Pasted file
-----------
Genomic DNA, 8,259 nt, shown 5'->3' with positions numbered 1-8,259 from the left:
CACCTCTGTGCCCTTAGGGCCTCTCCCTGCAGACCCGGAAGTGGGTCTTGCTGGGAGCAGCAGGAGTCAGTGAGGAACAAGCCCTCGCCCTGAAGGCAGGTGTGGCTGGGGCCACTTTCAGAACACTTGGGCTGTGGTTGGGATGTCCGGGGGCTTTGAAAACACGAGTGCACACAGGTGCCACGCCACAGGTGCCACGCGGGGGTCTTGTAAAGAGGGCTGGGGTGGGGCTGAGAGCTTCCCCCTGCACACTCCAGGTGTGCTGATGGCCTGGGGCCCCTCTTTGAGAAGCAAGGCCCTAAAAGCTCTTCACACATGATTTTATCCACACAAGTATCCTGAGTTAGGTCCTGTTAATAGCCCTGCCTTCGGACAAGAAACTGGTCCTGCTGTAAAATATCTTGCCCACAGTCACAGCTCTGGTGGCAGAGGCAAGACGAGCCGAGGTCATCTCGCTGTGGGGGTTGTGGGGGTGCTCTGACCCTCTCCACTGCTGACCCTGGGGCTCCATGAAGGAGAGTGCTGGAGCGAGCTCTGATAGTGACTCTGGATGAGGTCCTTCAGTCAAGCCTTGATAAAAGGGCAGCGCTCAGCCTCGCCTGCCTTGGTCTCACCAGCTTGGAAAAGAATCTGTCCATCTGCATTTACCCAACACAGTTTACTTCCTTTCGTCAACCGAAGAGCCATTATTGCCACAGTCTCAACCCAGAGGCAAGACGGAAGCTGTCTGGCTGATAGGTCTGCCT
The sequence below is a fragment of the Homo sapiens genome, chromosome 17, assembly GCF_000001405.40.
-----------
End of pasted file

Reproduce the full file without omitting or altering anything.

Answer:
Genomic DNA, 8,259 nt, shown 5'->3' with positions numbered 1-8,259 from the left:
CACCTCTGTGCCCTTAGGGCCTCTCCCTGCAGACCCGGAAGTGGGTCTTGCTGGGAGCAGCAGGAGTCAGTGAGGAACAAGCCCTCGCCCTGAAGGCAGGTGTGGCTGGGGCCACTTTCAGAACACTTGGGCTGTGGTTGGGATGTCCGGGGGCTTTGAAAACACGAGTGCACACAGGTGCCACGCCACAGGTGCCACGCGGGGGTCTTGTAAAGAGGGCTGGGGTGGGGCTGAGAGCTTCCCCCTGCACACTCCAGGTGTGCTGATGGCCTGGGGCCCCTCTTTGAGAAGCAAGGCCCTAAAAGCTCTTCACACATGATTTTATCCACACAAGTATCCTGAGTTAGGTCCTGTTAATAGCCCTGCCTTCGGACAAGAAACTGGTCCTGCTGTAAAATATCTTGCCCACAGTCACAGCTCTGGTGGCAGAGGCAAGACGAGCCGAGGTCATCTCGCTGTGGGGGTTGTGGGGGTGCTCTGACCCTCTCCACTGCTGACCCTGGGGCTCCATGAAGGAGAGTGCTGGAGCGAGCTCTGATAGTGACTCTGGATGAGGTCCTTCAGTCAAGCCTTGATAAAAGGGCAGCGCTCAGCCTCGCCTGCCTTGGTCTCACCAGCTTGGAAAAGAATCTGTCCATCTGCATTTACCCAACACAGTTTACTTCCTTTCGTCAACCGAAGAGCCATTATTGCCACAGTCTCAACCCAGAGGCAAGACGGAAGCTGTCTGGCTGATAGGTCTGCCT
The sequence below is a fragment of the Homo sapiens genome, chromosome 17, assembly GCF_000001405.40.